Influential stylist and accessories designer Judy Blame ran away at 17 to live a punk life. He fell in with the Manchester scene after leaving his home in Devonshire, hung around London’s iconic New Romantics-era Taboo and Heaven clubs, and early on, began making his own brand of jewelry. Blame designed his wares out of safety pins and bottle tops, utilizing toy soldiers and spare buttons to create industrial, intimate found-object accessories that were deeply personal from the get go, and have since become a part of an unforgettable aesthetic lexicon. His establishment of The House of Beauty and Culture in Dalston, work with Leigh Bowery and Ray Petri, and styling for i-D and The Face in the ’80s has become the stuff of legend. Collaborations—starting with jewelry commissioned by Rei Kawakubo for Dover Street Market in the early 2000s, and giving way to work with John Galliano, Marc Jacobs, and of course, Kim Jones for Louise Vuitton men’s—brought his voice to the luxury mainstream.
Today, ahead of Blame’s first major solo exhibition at the ICA in London, which will run from June 29th through September 4th, Document Journal gives us an exclusive sneak peek at its interview between Kim Jones and Blame. The exhibition will showcase sketchbooks, t-shirts, editorials, clothing, collages, jewelry—little items drawing note to Blame’s radical life as a creative, presented without chronology. It comes off smaller exhibition cameos, such as 2013's Club to Catwalk exhibition at the V&A, and will include a limited-edition zine created by Blame.
For Document Journal, the new issue of which hits stands this Friday, Jones and Blame take us back to their early days meeting out at the Fridge, discuss the intricacies of their shared packrat sensibilities, and delve into just what it means for the friends to collaborate.
Read our favorite excerpts from the pair’s conversation (below), and scroll through Blame’s priceless treasures (above), exclusively on Fashion Unfiltered.
On how they met in London:
Kim Jones: I remember your work from when I got copies of The Face and i-D, and you were everywhere. I just thought you were an amazing talent and a superstar and an inspiration. I had an older sister who told me about the House of Beauty and Culture, so I was aware of you from an early age. I think we met at the Fridge club on a very drunken night out. We were both at the bar waiting for drinks and started chatting.
Judy Blame: I remember the gig, and I remember being very drunk!
KJ: I wasn’t drunk enough yet, so I remember that part.
JB: You were probably nervous. I always remembered you being quite nervous when I first met you.
KJ: I was quite shy. I was still probably doing A-levels or something. I’ve probably got the flyer at home—I’m a bit of a hoarder like you.
On how Blame finds his objects:
KJ: I see you more as someone that gathers things along the way than a collector, to search out items. What qualities attract you to an object, pieces, or clothing to make the cut for your archive?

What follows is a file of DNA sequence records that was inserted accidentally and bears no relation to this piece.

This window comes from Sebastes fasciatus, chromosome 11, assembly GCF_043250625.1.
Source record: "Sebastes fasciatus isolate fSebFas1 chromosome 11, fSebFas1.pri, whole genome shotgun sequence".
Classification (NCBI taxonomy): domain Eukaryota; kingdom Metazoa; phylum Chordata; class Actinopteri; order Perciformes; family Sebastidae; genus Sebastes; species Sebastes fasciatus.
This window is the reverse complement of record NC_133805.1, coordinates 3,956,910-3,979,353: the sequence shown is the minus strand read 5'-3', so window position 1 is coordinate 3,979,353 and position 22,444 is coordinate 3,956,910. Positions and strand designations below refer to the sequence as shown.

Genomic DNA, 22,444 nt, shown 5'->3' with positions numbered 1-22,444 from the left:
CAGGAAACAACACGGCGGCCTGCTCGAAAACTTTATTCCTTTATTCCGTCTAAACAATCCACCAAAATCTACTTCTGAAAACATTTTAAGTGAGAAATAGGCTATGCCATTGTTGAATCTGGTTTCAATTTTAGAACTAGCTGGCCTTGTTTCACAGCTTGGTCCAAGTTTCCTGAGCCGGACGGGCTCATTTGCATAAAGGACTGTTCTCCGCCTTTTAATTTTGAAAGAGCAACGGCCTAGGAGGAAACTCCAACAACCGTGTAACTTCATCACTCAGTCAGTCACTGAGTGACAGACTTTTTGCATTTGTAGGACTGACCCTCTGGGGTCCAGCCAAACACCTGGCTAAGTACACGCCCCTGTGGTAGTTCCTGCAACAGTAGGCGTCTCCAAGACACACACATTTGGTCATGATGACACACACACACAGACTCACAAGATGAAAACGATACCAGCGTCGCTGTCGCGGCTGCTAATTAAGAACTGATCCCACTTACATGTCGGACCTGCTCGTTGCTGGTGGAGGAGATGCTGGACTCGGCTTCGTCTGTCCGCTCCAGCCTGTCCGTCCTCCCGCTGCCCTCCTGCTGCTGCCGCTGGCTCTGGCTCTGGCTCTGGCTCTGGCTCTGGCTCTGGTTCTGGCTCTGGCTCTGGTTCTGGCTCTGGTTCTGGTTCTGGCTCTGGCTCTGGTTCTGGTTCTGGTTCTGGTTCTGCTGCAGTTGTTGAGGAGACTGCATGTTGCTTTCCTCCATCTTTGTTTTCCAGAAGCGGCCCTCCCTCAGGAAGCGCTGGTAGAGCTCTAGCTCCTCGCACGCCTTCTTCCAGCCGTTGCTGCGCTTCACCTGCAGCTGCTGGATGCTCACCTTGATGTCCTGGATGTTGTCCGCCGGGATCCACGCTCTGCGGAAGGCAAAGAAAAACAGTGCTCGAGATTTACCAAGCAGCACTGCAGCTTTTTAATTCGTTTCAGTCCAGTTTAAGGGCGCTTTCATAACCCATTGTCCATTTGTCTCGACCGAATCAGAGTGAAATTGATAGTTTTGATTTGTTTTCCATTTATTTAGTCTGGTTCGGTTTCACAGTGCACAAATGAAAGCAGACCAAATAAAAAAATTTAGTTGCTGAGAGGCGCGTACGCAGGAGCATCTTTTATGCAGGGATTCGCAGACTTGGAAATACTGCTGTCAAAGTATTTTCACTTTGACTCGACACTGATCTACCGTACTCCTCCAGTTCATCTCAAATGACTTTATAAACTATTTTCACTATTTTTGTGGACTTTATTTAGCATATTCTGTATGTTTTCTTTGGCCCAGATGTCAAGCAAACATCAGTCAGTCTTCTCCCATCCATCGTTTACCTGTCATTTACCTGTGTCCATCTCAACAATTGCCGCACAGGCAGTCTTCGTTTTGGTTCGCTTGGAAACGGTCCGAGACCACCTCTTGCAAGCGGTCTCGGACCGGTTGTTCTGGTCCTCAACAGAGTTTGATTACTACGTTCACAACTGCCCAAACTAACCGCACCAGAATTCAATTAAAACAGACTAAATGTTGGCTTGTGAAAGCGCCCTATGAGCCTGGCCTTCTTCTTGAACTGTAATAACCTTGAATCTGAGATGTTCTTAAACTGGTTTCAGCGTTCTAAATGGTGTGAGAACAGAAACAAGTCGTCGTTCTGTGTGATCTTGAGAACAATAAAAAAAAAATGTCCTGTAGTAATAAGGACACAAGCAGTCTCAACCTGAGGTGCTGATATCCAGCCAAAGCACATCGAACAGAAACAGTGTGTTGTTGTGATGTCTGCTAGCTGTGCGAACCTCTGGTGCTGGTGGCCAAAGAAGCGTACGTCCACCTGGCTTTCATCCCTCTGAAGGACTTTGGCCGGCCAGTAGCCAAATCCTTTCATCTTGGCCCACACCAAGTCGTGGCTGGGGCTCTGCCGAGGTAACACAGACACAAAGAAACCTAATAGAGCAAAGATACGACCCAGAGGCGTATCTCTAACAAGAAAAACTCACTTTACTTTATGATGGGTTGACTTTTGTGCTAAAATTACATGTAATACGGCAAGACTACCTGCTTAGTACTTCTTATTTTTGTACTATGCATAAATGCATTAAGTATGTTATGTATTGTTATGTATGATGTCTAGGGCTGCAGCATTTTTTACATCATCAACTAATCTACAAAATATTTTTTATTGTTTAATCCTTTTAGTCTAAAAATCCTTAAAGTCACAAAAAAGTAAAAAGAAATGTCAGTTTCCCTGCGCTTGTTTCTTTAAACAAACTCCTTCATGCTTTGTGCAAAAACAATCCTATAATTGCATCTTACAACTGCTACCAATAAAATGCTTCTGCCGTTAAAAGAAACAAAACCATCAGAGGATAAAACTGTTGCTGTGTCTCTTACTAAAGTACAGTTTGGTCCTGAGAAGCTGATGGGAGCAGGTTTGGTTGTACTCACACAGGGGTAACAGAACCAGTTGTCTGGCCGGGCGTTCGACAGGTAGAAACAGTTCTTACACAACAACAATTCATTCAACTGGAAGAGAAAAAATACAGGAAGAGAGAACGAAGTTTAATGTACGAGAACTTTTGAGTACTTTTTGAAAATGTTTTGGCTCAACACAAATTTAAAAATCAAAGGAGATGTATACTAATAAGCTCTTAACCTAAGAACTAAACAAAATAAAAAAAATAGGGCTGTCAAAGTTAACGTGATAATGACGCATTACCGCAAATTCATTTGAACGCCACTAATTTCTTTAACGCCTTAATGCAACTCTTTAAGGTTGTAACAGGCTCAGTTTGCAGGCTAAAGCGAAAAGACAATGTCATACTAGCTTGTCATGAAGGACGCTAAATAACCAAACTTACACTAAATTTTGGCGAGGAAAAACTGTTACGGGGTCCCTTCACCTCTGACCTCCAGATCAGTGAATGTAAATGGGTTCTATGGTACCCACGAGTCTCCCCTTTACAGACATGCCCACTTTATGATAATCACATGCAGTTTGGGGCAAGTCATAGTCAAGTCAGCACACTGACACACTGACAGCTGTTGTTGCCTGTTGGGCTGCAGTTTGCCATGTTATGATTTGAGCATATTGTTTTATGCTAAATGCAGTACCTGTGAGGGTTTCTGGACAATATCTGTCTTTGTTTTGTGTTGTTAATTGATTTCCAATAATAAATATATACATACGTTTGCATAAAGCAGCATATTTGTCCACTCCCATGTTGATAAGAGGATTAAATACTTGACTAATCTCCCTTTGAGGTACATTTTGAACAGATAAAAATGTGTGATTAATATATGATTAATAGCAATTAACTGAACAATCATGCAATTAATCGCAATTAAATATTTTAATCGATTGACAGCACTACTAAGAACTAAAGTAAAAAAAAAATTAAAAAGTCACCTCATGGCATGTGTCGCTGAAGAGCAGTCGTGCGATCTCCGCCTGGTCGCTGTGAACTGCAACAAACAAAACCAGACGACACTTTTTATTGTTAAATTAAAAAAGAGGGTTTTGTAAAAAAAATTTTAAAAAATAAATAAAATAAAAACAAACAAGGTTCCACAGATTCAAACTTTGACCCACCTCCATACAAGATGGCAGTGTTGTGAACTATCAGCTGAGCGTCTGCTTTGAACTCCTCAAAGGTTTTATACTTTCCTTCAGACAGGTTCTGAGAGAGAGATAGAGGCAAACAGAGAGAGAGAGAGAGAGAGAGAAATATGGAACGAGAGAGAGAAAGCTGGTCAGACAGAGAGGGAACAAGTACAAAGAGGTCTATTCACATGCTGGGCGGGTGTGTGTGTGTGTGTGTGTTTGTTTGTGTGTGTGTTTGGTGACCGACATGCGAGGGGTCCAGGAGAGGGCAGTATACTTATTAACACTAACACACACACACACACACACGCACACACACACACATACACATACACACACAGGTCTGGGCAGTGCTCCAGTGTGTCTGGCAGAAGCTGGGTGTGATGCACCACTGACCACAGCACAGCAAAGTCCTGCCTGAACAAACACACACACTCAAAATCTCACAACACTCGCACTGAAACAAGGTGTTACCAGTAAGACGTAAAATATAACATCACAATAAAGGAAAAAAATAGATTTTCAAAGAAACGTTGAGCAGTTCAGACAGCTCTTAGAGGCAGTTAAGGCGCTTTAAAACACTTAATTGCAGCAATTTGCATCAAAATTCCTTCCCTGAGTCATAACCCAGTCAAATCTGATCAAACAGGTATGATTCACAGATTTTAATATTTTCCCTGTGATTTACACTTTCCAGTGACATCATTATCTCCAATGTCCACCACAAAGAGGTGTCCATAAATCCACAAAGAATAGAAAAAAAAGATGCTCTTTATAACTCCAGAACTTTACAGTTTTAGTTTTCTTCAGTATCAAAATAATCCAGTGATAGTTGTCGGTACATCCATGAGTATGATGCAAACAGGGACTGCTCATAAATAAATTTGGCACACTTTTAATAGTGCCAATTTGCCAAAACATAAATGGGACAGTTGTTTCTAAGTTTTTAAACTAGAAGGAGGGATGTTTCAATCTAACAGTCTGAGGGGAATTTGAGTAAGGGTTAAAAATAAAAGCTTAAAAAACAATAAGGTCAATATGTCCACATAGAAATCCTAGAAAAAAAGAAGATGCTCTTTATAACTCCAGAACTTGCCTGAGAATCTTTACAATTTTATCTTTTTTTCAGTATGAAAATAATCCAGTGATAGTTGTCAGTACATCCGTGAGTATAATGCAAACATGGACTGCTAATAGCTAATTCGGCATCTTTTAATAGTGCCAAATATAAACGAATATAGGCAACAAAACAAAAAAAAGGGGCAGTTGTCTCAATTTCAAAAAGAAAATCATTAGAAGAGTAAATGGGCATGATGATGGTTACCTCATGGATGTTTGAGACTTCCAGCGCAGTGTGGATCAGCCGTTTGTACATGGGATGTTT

JB: I don’t know, I don’t follow one route. I just do it all the time. It’s about the shape, the volume, and the quantity that attracts me. I have no rules as to what it could be. It can be anything. That’s how I mix things up. For things I treasure, it’s always something someone has given me, from a good friend or my god- children. It’s not the price or value—it’s the thoughts that I adore. I am a fashion person, but I’m not always looking at fashion things. It doesn’t have a set plan to it. I don’t really research anything; I do it on instinct. Just curiosity.
On their favorite prized objects:
KJ: The first thing I ever got was an ostrich egg when I was about four years old in Africa. It was carved by some bushman in Botswana. It’s traveled the world and is still with me, wherever I’ve lived. That’s the first thing I’ve collected. What’s the most prized possession in your archive?
JB: My art collection and letters. And a piece of jewelry left to me by my mom. It’s not about the value of something; it’s more about the look or color. I couldn’t pinpoint it. It can go from a piece of jewelry, to a kid’s toy, to a rubber dildo. I know it’s a col- lection of objects, but I suppose it’s my crazy mind putting them together.
On Jones being a grandmother and a grandson, and Blame’s essentials:
KJ: Your work encompasses fashion, culture, art, and music. If you could pick five pieces that you could leave in a room to define yourself, what would they be? I like the idea that someone could walk into my home and see what kind of a person I am—a confused grandmother/grandson.
JB: Bondage trousers with a belt clip, my library, a Lee “Scratch” Perry soundtrack, a Christopher Nemeth pearly jacket, and a gay porno mag.
On the value of the handmade:
JB: Obviously I love something if it’s handmade, because that is where my roots lie. Ultimately I’m a visual person and like experimenting with all of it, like Instagram. But I will always be paper, glue, and scissors—that’s my root.
Document Journal will be on sale Friday April 29th exclusively at Dover Street New York, BookMarc New York, Iconic Magazines New York, Dover Street London, Broken Arm Paris, Colette, 0FR Paris and 10 Corso Como Milan, and available worldwide the following week. Preorder copies at documentjournal.myshopify.com.